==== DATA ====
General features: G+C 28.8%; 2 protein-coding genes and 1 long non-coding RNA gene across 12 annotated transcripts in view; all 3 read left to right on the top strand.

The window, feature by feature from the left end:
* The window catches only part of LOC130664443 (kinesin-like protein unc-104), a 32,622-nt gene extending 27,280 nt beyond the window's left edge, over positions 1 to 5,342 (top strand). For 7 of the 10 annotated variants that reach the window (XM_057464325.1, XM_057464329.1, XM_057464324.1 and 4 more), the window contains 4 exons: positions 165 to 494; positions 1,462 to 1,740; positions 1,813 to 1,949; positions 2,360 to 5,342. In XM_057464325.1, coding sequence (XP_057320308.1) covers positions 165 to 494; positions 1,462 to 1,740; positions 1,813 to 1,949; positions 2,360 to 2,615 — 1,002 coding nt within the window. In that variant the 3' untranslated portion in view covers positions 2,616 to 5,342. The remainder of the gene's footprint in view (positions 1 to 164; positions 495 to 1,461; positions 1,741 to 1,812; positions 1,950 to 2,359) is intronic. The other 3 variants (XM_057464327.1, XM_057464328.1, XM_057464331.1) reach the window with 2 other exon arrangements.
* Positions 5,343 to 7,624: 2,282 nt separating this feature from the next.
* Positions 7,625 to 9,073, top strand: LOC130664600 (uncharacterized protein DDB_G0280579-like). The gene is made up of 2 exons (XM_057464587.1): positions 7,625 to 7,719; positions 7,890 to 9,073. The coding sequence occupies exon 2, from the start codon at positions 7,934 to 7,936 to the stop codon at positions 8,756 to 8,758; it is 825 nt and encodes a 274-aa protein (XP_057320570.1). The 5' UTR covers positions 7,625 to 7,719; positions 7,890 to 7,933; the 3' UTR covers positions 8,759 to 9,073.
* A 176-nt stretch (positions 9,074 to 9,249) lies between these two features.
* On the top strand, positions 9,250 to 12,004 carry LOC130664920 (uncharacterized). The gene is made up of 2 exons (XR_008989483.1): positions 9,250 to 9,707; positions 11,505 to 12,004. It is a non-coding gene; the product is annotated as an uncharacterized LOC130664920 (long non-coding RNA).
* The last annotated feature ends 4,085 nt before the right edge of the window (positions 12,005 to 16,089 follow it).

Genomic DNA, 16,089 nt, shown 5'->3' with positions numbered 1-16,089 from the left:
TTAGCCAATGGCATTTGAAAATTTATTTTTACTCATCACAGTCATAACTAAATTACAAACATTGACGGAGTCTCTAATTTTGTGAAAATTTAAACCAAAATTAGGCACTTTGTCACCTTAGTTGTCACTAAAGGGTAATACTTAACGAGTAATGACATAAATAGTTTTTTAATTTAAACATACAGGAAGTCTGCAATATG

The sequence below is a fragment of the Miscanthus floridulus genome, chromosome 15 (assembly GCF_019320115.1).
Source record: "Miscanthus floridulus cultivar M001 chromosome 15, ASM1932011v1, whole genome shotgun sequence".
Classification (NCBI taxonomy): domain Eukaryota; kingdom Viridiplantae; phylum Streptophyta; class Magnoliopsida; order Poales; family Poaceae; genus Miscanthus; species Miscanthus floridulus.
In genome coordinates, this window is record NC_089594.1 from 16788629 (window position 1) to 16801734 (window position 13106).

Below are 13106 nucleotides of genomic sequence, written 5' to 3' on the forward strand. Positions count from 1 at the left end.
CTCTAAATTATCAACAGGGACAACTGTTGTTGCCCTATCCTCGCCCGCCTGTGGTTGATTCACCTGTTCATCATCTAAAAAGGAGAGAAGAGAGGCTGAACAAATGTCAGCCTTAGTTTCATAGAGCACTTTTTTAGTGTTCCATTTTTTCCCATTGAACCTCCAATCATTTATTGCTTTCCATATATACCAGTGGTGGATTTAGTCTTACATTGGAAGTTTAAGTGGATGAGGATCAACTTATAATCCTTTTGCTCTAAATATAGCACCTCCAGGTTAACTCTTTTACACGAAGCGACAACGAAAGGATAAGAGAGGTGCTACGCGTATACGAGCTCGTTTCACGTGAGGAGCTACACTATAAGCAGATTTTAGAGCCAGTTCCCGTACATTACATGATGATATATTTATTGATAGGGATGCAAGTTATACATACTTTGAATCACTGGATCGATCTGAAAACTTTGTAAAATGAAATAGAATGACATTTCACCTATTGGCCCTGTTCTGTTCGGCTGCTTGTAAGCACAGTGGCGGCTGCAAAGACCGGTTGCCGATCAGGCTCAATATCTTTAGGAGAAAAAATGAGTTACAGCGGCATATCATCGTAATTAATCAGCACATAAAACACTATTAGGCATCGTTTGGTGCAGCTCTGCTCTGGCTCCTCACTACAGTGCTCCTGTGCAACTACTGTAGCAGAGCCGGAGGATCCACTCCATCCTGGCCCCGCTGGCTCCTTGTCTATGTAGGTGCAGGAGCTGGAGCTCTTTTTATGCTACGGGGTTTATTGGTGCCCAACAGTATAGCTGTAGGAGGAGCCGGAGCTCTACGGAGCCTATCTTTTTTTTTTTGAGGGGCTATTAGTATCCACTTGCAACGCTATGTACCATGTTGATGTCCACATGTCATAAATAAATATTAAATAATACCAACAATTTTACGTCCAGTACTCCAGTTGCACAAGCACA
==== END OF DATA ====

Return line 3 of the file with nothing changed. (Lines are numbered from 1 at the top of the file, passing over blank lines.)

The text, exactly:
* The window catches only part of LOC130664443 (kinesin-like protein unc-104), a 32,622-nt gene extending 27,280 nt beyond the window's left edge, over positions 1 to 5,342 (top strand). For 7 of the 10 annotated variants that reach the window (XM_057464325.1, XM_057464329.1, XM_057464324.1 and 4 more), the window contains 4 exons: positions 165 to 494; positions 1,462 to 1,740; positions 1,813 to 1,949; positions 2,360 to 5,342. In XM_057464325.1, coding sequence (XP_057320308.1) covers positions 165 to 494; positions 1,462 to 1,740; positions 1,813 to 1,949; positions 2,360 to 2,615 — 1,002 coding nt within the window. In that variant the 3' untranslated portion in view covers positions 2,616 to 5,342. The remainder of the gene's footprint in view (positions 1 to 164; positions 495 to 1,461; positions 1,741 to 1,812; positions 1,950 to 2,359) is intronic. The other 3 variants (XM_057464327.1, XM_057464328.1, XM_057464331.1) reach the window with 2 other exon arrangements.